Thursday, August 22, 2013

Getting what you need by other means.

A couple of months ago I read Everyday Stalinism: Ordinary Life in Extraordinary Times: Soviet Russia in the 1930s by Sheila Fitzpatrick. Among other things, it explained blat, The word in Russian was used to explain the way that people used informal networks to obtain things that they could not obtain through the formal (legitimate) channels of the Soviet economy. There were "blat professionals" who used those skills to obtain inputs for the organizations for which they worked (since those organizations had production quotas, but often did not receive the inputs assigned to them by central planning with which to produce those outputs). There were "blat virtuosos" who played the blat game with virtuoso skill,  The book also explained the important role of the patron-protege relationship in Soviet Russia in which a well connected patron helped proteges to navigate the complexities of Soviet life.

I am now reading Brazil on the Rise: The Story of a Country Transformed by Larry Rohter. It explained Jeitinho, a Brazilian Portuguese term defined by Wikipedia as "an expression for the way of doing things by circumventing rules and social conventions."  (Wikipedia also notes that "a similar concept to viveza criolla in Argentina and Uruguay.") The Portuguese word for dribbling (in soccer) is used to describe the broken field running done by an expert in jeitinho in evading obstacles to achieve an objective. Brazilians also use a term from soccer equivalent to faking out an opponent in conjunction with jeitinho. Rohter also underlines the importance of patronage in Brazil, in which well connected patrons help their proteges around obstacles imposed by Brazil's formal institutions.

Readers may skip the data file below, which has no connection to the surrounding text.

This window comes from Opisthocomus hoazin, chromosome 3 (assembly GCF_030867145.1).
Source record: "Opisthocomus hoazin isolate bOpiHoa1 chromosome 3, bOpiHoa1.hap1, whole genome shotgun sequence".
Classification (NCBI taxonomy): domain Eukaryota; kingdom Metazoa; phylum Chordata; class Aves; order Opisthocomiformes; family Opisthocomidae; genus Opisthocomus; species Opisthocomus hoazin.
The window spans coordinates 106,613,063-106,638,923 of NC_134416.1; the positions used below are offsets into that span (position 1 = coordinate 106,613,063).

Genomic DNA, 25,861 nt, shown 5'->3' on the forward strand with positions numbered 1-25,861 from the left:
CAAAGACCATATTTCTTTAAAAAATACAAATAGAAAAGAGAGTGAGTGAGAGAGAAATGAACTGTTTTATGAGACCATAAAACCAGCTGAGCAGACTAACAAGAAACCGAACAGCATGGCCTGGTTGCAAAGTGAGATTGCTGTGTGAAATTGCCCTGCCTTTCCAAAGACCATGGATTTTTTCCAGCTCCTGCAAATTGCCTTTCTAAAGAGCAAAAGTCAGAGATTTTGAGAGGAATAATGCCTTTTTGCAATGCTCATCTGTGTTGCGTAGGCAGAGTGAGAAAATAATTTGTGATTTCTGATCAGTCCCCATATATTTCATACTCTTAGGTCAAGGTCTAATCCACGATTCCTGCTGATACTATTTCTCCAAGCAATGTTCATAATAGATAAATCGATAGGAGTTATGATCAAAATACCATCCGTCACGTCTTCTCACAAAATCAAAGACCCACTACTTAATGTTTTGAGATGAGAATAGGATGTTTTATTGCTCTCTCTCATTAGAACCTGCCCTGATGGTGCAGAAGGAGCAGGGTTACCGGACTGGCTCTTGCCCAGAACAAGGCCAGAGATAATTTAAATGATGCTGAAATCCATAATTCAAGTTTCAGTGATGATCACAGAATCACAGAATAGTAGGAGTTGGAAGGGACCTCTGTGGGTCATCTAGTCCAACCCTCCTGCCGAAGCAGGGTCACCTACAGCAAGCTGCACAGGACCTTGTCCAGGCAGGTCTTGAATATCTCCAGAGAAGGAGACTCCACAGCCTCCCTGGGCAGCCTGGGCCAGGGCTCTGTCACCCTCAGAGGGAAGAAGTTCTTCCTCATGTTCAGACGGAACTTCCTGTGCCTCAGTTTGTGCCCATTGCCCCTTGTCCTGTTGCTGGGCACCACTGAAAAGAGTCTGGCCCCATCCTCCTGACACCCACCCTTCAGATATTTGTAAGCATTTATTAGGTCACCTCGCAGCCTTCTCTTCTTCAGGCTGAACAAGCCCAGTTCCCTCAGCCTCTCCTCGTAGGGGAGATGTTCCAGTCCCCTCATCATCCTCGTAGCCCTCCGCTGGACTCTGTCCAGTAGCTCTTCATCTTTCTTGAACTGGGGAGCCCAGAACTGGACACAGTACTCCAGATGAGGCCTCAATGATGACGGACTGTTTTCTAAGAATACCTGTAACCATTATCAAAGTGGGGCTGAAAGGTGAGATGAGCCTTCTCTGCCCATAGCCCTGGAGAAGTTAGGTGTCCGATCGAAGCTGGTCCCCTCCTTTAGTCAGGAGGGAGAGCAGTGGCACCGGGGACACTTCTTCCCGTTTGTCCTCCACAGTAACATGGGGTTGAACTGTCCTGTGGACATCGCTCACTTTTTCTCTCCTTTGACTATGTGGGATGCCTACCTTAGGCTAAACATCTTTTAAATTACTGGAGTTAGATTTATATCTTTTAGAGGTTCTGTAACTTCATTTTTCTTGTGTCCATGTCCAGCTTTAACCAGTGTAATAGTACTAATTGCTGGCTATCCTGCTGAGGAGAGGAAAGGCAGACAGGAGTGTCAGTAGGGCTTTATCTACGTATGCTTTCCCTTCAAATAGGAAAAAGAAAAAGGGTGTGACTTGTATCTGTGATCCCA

I suppose we have terms like "fixer" and "go to guy" identifying people who can help one to bypass the obstacles imposed by formal institutions in American society. In the past, the "ward heelers" in American big city political machines helped immigrants (and others in their wards) to bypass obstacles imposed by formal institutions to achieve their objectives.

Perhaps in societies in which formal systems don't function adequately, and especially where corruption is common, people have to develop informal institutions to enable them to survive, and words are created to describe what happens in the informal institutions.

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